America's 10 Most Secret Restaurants
Recipe of the day
- Is Shake Shack Working on a Chicken Sandwich? Signs Point to Yes
- KFC Launches a Bluetooth Tray That Doubles as a Smart Device and a Food Transporter
- Former Food Network Chef Sued for Playing Marvin Gaye Too Loudly in His Restaurant
- Capital One Is Opening a Café Concept with Mobile Tellers in New York City’s Union Square
- On Reopening Day, Shake Shack’s ParkBurger, Shack Phoenix Beer Draw an Eager Crowd
In today’s fame-hungry culture, not everyone seeks to be known.
At least, that’s how it seems with a peculiar group of restaurants. Diverging from celebrity chef hopefuls, the people behind these restaurants don’t advertise, seek media attention, or even hang a sign. They remain conundrums to the outside world, with only a select few joining the inner circle of diners privy to their culinary secrets.
Some of these "secret" restaurants are simply humble. Others are fiercely exclusive, demanding passwords, intermediaries, and unspecified proofs of loyalty to land a seat at the table. Then, there are those that use secrecy as its own form of publicity. During the past decade, an increasing number of restaurants and bars have tried this approach. Clever at first, it's now gotten to the point that "clandestine" places with "secret" names are putting signs up outside that say things like, "Speakeasy." Why not a 10-foot tall, flashing neon sign outside proclaiming, "SECRET BAR AND RESTAURANT HERE!" But there are places that go beyond the gimmick, or do it better than others.
Coming up with a list of the most secret or hidden restaurants isn't easy. After all, someone's been, right? These are restaurants that we're talking about. But it's not hard to strike off the most obvious ones — restaurants that are much less hidden and much more known than others. So no, New York City's La Esquina and PDT (it's really a bar anyway) don't count. Neither do supper clubs. And to be included on this list, the restaurant has to be more than some dude in his basement making lobster rolls or grilled cheese sandwiches.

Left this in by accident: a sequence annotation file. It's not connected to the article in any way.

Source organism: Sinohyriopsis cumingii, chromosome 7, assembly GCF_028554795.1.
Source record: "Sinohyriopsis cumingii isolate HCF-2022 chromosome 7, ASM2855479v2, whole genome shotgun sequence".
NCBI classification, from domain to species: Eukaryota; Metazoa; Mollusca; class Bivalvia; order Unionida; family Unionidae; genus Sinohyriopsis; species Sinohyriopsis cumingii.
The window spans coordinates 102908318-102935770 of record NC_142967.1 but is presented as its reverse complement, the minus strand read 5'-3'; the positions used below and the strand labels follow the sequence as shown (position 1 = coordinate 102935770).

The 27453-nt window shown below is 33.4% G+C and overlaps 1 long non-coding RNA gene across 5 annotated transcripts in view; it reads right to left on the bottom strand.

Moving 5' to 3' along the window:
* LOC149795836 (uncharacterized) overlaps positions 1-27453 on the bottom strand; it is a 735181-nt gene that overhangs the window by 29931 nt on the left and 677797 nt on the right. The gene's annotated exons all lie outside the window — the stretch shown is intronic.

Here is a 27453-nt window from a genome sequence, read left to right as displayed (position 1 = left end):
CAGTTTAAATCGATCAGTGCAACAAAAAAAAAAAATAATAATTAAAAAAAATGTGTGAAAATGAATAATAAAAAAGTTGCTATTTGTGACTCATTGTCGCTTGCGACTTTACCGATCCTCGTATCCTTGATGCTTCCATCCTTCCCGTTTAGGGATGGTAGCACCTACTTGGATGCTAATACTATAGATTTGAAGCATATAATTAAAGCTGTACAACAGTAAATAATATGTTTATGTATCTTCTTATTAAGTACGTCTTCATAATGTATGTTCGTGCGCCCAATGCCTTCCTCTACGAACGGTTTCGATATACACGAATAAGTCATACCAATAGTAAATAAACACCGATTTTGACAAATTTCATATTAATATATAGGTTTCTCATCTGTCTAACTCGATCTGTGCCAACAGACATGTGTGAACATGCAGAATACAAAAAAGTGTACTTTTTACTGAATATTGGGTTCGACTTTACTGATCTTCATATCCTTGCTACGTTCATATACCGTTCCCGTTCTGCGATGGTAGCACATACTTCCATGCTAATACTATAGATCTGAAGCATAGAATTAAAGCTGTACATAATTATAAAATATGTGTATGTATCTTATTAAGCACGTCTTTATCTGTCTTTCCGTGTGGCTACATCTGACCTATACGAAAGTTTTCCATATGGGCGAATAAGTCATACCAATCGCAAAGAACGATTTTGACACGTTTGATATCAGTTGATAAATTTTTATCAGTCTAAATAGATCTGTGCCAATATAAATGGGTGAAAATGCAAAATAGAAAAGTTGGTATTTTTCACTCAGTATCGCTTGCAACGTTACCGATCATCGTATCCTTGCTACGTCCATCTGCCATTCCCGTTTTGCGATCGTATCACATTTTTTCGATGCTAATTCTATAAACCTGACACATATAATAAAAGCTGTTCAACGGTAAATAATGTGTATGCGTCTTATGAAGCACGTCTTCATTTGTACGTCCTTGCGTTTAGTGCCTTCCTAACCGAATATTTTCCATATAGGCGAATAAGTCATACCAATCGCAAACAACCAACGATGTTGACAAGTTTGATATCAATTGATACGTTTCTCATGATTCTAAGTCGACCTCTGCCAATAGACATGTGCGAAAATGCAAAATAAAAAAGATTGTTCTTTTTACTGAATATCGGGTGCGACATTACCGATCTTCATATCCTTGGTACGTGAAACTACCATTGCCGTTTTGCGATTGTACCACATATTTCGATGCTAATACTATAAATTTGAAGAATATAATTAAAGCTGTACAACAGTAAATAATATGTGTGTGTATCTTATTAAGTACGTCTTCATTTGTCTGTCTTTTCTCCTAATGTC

So why keep yourself hidden with all of the competition out there in the restaurant world? Vernon Hidden Steakhouse’s general manager, Jamie Monske, explains, “We want to do something no one else does. With the current economy, we had to stand out, and [our speakeasy theme] has really helped us to stay afloat. Not only are we afloat, but we are growing.” A manager from Sidecar in Washington D.C. elaborates on the advantages of privacy, “Sidecar has a positive effect on restaurant business in the sense that it offers a nice contrast to the slightly more casual environment of [sister restaurant] PJ Clarke’s on the upper level.”
After all, who doesn’t want to feel like the member of a club, a “chosen one” of a selective circle? Indeed, many of these restaurants promise such pampering. Says Kimi Watanabe of Bohemian New York, “What we try to offer is a space where customers can have a quality time with their friends and loved ones. We try to establish and maintain close relationships with each one of our customers.” Eating in a secret restaurant can make you feel like you are being paid attention to, and that you belong.
Whether it's a gimmick, indifference, or a defense mechanism, the secrecy of a restaurant only makes a reservation there that much more desirable. Ultimately, we can’t help but want what we can’t have.
Be a Part of the Conversation
Join the Daily Meal's Community and Share your Thoughts